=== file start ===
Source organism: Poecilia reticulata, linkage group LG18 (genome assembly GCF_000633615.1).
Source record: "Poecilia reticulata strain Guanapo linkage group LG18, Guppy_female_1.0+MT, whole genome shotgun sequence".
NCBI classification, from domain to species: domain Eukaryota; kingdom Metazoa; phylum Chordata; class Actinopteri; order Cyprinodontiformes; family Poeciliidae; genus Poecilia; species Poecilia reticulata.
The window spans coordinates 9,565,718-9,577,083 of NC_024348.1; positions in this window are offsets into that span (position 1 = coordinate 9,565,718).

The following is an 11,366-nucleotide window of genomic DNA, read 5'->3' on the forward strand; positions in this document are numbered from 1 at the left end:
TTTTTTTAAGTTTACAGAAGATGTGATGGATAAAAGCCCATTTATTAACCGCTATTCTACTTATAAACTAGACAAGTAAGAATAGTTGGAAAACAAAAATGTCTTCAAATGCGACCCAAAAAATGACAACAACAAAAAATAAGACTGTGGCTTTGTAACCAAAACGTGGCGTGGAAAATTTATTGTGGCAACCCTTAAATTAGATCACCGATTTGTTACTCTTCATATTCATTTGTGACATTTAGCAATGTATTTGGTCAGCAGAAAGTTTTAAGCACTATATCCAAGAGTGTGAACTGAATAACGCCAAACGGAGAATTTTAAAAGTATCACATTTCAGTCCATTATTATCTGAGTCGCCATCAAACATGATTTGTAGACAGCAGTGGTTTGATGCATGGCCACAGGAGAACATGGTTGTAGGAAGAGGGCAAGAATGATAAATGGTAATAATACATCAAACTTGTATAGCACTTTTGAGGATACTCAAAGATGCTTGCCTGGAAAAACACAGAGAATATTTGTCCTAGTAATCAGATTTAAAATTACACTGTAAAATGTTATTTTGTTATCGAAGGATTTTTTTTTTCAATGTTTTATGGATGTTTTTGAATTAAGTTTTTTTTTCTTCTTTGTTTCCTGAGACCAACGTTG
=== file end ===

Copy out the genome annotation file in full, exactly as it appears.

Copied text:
Source organism: Poecilia reticulata, linkage group LG18 (genome assembly GCF_000633615.1).
Source record: "Poecilia reticulata strain Guanapo linkage group LG18, Guppy_female_1.0+MT, whole genome shotgun sequence".
NCBI classification, from domain to species: domain Eukaryota; kingdom Metazoa; phylum Chordata; class Actinopteri; order Cyprinodontiformes; family Poeciliidae; genus Poecilia; species Poecilia reticulata.
The window spans coordinates 9,565,718-9,577,083 of NC_024348.1; positions in this window are offsets into that span (position 1 = coordinate 9,565,718).

The following is an 11,366-nucleotide window of genomic DNA, read 5'->3' on the forward strand; positions in this document are numbered from 1 at the left end:
TTTTTTTAAGTTTACAGAAGATGTGATGGATAAAAGCCCATTTATTAACCGCTATTCTACTTATAAACTAGACAAGTAAGAATAGTTGGAAAACAAAAATGTCTTCAAATGCGACCCAAAAAATGACAACAACAAAAAATAAGACTGTGGCTTTGTAACCAAAACGTGGCGTGGAAAATTTATTGTGGCAACCCTTAAATTAGATCACCGATTTGTTACTCTTCATATTCATTTGTGACATTTAGCAATGTATTTGGTCAGCAGAAAGTTTTAAGCACTATATCCAAGAGTGTGAACTGAATAACGCCAAACGGAGAATTTTAAAAGTATCACATTTCAGTCCATTATTATCTGAGTCGCCATCAAACATGATTTGTAGACAGCAGTGGTTTGATGCATGGCCACAGGAGAACATGGTTGTAGGAAGAGGGCAAGAATGATAAATGGTAATAATACATCAAACTTGTATAGCACTTTTGAGGATACTCAAAGATGCTTGCCTGGAAAAACACAGAGAATATTTGTCCTAGTAATCAGATTTAAAATTACACTGTAAAATGTTATTTTGTTATCGAAGGATTTTTTTTTTCAATGTTTTATGGATGTTTTTGAATTAAGTTTTTTTTTCTTCTTTGTTTCCTGAGACCAACGTTG